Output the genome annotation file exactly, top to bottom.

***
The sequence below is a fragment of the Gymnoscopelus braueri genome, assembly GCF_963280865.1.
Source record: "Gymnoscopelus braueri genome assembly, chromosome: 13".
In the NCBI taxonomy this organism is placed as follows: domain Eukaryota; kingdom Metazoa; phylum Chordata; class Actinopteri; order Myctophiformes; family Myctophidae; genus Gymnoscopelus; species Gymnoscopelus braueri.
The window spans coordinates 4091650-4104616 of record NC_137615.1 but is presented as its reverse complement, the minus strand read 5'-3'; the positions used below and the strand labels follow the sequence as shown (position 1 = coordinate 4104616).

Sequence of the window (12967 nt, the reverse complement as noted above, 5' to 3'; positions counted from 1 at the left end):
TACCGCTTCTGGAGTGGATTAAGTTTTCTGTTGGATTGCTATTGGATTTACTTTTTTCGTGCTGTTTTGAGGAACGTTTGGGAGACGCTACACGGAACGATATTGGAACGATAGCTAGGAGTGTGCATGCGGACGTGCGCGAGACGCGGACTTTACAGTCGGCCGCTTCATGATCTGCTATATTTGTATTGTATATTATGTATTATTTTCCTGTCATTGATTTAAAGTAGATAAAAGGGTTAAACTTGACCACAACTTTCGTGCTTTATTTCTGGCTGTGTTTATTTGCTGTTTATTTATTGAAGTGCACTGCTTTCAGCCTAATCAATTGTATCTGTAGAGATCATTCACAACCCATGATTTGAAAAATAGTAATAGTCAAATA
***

The sequence below is a fragment of the Gymnoscopelus braueri genome, assembly GCF_963280865.1.
Source record: "Gymnoscopelus braueri genome assembly, chromosome: 13".
In the NCBI taxonomy this organism is placed as follows: domain Eukaryota; kingdom Metazoa; phylum Chordata; class Actinopteri; order Myctophiformes; family Myctophidae; genus Gymnoscopelus; species Gymnoscopelus braueri.
The window spans coordinates 4091650-4104616 of record NC_137615.1 but is presented as its reverse complement, the minus strand read 5'-3'; the positions used below and the strand labels follow the sequence as shown (position 1 = coordinate 4104616).

Sequence of the window (12967 nt, the reverse complement as noted above, 5' to 3'; positions counted from 1 at the left end):
TACCGCTTCTGGAGTGGATTAAGTTTTCTGTTGGATTGCTATTGGATTTACTTTTTTCGTGCTGTTTTGAGGAACGTTTGGGAGACGCTACACGGAACGATATTGGAACGATAGCTAGGAGTGTGCATGCGGACGTGCGCGAGACGCGGACTTTACAGTCGGCCGCTTCATGATCTGCTATATTTGTATTGTATATTATGTATTATTTTCCTGTCATTGATTTAAAGTAGATAAAAGGGTTAAACTTGACCACAACTTTCGTGCTTTATTTCTGGCTGTGTTTATTTGCTGTTTATTTATTGAAGTGCACTGCTTTCAGCCTAATCAATTGTATCTGTAGAGATCATTCACAACCCATGATTTGAAAAATAGTAATAGTCAAATA